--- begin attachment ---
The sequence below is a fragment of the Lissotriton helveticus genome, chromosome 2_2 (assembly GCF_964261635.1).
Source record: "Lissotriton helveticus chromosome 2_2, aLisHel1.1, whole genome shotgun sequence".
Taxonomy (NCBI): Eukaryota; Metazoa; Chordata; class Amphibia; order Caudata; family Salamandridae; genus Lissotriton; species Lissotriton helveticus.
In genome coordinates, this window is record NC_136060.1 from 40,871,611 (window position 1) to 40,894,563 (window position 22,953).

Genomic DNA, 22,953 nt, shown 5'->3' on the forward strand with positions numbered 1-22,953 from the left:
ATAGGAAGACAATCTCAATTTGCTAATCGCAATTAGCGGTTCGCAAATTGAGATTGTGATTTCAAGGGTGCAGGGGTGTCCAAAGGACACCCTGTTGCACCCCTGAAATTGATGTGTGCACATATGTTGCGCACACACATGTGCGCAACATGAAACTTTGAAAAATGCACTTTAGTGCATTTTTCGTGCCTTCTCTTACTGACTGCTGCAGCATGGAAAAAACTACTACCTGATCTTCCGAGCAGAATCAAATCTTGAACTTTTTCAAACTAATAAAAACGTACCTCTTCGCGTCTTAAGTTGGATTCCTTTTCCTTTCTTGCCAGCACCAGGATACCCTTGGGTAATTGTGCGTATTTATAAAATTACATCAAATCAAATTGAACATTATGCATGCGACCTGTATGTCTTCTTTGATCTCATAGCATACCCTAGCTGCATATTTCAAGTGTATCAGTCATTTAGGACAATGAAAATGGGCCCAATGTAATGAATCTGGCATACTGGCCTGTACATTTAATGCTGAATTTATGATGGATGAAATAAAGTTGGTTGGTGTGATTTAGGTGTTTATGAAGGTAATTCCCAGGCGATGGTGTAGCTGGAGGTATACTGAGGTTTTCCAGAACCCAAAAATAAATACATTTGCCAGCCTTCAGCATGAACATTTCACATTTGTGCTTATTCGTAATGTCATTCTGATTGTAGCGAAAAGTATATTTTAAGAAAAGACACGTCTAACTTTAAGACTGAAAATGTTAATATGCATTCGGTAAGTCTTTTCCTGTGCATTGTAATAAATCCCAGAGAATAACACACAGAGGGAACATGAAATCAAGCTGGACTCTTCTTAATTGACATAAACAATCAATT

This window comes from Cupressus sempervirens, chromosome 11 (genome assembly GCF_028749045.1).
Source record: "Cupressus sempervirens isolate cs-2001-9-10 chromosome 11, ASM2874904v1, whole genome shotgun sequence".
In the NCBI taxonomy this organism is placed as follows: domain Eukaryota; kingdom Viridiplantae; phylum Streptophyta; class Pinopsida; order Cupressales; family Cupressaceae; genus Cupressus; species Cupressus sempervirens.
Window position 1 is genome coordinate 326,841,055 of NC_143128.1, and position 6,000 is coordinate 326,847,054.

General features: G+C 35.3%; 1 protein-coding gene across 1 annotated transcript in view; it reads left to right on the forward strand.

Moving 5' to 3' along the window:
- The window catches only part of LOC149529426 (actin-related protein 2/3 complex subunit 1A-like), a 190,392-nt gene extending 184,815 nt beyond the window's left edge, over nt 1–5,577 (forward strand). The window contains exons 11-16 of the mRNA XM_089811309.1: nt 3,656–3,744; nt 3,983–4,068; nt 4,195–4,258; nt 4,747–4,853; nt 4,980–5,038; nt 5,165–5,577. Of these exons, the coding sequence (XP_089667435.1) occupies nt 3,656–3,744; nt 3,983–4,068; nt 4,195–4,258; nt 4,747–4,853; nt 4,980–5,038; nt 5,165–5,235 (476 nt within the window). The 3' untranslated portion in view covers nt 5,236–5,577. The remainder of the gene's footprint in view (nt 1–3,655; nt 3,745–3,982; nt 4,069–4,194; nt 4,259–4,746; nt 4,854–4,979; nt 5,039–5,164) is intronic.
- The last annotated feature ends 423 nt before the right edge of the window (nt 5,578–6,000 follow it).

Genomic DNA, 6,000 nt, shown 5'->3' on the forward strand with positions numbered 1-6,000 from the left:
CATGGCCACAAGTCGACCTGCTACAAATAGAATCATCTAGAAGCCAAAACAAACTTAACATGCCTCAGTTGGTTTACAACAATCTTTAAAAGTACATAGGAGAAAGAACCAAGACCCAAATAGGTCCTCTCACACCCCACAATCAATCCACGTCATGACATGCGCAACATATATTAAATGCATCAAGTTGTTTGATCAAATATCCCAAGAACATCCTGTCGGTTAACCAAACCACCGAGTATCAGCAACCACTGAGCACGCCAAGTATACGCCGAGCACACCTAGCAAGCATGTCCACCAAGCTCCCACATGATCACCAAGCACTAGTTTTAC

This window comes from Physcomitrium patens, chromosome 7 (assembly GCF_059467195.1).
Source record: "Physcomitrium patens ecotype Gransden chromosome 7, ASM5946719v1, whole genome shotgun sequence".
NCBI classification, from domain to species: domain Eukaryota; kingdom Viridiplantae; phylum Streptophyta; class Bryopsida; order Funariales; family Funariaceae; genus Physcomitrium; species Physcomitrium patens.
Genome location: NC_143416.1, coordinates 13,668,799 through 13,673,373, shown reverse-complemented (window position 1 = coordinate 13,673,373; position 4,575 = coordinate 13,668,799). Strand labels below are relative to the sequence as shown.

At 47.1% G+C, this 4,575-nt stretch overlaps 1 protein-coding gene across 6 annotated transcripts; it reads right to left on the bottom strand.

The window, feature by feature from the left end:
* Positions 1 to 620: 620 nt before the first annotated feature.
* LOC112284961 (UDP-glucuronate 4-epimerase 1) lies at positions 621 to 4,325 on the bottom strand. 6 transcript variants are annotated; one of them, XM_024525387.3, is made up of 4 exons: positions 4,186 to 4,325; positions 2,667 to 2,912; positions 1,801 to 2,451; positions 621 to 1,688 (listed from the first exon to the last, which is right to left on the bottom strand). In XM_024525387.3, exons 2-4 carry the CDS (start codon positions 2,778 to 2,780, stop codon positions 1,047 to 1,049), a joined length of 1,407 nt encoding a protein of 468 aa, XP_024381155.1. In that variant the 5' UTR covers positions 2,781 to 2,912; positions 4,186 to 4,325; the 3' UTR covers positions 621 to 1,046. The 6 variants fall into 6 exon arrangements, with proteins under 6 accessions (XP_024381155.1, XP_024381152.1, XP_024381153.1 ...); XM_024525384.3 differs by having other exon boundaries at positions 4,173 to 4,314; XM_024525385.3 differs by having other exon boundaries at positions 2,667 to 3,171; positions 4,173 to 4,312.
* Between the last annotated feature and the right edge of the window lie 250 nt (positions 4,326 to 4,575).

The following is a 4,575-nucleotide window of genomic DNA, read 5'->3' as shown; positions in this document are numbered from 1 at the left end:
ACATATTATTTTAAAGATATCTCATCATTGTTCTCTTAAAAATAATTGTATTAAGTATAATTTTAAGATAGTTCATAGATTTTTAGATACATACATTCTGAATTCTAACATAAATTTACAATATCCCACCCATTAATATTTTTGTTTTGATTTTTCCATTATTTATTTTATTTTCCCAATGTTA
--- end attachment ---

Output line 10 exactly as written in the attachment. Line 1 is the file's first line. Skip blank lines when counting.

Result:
Window position 1 is genome coordinate 326,841,055 of NC_143128.1, and position 6,000 is coordinate 326,847,054.